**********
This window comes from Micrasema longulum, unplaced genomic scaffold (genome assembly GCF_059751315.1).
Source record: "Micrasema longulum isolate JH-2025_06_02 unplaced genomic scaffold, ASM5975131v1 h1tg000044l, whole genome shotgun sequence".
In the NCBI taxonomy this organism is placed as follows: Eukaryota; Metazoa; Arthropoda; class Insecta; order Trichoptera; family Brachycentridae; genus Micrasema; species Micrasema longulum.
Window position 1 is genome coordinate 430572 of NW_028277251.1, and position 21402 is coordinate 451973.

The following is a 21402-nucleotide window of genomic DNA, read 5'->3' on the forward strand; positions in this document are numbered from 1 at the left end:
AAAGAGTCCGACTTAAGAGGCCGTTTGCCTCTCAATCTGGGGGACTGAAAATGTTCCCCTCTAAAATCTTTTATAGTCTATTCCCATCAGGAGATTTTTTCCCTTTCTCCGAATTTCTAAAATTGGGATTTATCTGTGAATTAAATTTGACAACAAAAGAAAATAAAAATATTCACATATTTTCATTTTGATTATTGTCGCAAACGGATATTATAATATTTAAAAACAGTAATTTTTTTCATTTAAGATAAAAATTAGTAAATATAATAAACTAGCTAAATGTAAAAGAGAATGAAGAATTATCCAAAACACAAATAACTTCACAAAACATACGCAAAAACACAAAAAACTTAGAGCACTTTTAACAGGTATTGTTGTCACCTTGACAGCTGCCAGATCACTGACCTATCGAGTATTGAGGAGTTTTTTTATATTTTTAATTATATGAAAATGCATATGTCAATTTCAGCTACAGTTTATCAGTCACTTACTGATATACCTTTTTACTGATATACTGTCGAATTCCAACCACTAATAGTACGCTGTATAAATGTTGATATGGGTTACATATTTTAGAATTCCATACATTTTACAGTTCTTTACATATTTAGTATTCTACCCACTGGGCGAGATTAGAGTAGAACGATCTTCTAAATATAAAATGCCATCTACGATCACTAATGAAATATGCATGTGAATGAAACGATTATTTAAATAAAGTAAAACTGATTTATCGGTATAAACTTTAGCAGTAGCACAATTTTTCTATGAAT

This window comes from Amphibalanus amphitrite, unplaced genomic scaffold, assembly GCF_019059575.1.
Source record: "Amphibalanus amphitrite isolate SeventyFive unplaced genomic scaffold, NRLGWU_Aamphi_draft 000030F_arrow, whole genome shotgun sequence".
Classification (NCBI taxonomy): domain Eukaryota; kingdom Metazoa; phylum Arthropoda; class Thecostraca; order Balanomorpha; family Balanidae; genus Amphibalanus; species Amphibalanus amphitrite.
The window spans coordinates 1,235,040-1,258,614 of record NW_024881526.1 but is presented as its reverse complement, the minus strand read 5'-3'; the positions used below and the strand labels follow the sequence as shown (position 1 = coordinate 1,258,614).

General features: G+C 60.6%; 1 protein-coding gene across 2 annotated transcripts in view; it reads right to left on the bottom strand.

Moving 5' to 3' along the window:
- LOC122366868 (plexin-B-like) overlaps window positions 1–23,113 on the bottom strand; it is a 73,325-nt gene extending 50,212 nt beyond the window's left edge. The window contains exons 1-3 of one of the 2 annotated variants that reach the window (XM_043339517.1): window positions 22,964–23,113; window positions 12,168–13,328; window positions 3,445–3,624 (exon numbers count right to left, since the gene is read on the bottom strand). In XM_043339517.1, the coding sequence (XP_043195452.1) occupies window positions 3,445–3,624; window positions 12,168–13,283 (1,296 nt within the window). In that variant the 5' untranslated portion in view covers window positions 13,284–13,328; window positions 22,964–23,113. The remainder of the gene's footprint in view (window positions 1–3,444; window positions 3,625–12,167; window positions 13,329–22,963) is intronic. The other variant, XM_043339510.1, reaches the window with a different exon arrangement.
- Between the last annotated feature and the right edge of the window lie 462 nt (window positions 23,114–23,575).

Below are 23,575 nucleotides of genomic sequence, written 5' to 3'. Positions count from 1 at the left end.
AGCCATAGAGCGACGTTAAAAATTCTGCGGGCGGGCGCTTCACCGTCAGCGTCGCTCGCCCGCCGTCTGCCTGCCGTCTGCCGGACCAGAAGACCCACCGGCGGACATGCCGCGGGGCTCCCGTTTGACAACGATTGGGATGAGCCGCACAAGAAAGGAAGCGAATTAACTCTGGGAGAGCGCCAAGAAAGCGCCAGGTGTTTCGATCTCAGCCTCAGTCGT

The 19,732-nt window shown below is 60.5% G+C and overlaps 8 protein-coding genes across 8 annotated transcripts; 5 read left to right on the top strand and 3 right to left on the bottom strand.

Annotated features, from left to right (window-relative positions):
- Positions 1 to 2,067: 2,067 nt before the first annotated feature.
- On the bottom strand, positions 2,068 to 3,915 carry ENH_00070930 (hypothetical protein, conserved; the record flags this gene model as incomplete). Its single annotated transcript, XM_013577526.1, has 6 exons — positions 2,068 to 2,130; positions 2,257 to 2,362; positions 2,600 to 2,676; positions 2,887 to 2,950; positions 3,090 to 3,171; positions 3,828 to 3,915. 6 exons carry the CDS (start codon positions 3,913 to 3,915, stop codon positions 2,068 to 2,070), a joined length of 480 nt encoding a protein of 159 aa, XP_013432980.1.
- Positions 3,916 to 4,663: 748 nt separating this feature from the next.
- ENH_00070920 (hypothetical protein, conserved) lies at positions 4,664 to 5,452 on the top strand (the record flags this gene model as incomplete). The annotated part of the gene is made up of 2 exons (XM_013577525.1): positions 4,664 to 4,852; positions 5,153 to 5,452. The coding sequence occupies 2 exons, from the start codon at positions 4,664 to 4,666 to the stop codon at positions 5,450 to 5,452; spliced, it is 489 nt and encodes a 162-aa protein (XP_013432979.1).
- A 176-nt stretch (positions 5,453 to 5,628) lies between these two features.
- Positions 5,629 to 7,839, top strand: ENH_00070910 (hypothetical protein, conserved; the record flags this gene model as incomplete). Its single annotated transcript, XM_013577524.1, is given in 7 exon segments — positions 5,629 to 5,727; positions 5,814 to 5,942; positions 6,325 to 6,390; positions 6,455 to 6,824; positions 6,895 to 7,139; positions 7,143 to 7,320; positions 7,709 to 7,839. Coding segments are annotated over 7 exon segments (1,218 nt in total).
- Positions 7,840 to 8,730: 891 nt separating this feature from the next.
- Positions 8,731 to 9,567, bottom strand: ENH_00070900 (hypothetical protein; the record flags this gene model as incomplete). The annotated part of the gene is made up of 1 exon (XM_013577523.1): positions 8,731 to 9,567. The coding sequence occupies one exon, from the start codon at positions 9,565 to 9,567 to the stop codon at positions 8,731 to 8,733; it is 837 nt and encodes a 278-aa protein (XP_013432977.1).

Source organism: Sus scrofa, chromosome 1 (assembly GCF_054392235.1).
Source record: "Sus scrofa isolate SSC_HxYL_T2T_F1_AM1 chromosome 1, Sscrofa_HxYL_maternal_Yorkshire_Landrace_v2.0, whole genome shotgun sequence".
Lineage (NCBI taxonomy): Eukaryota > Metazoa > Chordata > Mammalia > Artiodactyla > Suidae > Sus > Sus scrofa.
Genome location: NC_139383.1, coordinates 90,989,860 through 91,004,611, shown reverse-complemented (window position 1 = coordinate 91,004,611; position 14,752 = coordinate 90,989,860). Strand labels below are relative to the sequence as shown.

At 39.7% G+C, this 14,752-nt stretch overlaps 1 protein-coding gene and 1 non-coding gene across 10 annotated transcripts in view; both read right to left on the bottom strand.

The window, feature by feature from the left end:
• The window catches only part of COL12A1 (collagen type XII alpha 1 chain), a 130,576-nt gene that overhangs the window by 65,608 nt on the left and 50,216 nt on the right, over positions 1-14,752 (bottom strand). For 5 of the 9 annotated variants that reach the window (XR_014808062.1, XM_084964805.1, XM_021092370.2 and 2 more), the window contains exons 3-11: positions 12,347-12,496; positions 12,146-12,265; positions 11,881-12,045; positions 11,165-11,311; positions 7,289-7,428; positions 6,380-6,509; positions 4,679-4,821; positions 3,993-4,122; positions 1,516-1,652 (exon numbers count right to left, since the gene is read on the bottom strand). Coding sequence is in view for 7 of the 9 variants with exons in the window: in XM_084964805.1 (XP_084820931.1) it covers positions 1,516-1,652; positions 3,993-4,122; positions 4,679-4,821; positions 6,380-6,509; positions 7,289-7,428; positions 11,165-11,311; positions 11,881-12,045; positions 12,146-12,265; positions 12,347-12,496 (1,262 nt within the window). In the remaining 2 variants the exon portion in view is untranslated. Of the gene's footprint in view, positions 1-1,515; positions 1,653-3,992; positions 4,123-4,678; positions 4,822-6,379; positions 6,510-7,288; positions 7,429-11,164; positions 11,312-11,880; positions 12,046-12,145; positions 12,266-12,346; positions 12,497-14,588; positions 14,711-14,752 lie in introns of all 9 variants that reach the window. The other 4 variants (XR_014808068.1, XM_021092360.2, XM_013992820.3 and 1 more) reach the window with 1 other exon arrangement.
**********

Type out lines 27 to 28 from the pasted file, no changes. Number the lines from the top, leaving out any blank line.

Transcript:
Source organism: Sus scrofa, chromosome 1 (assembly GCF_054392235.1).
Source record: "Sus scrofa isolate SSC_HxYL_T2T_F1_AM1 chromosome 1, Sscrofa_HxYL_maternal_Yorkshire_Landrace_v2.0, whole genome shotgun sequence".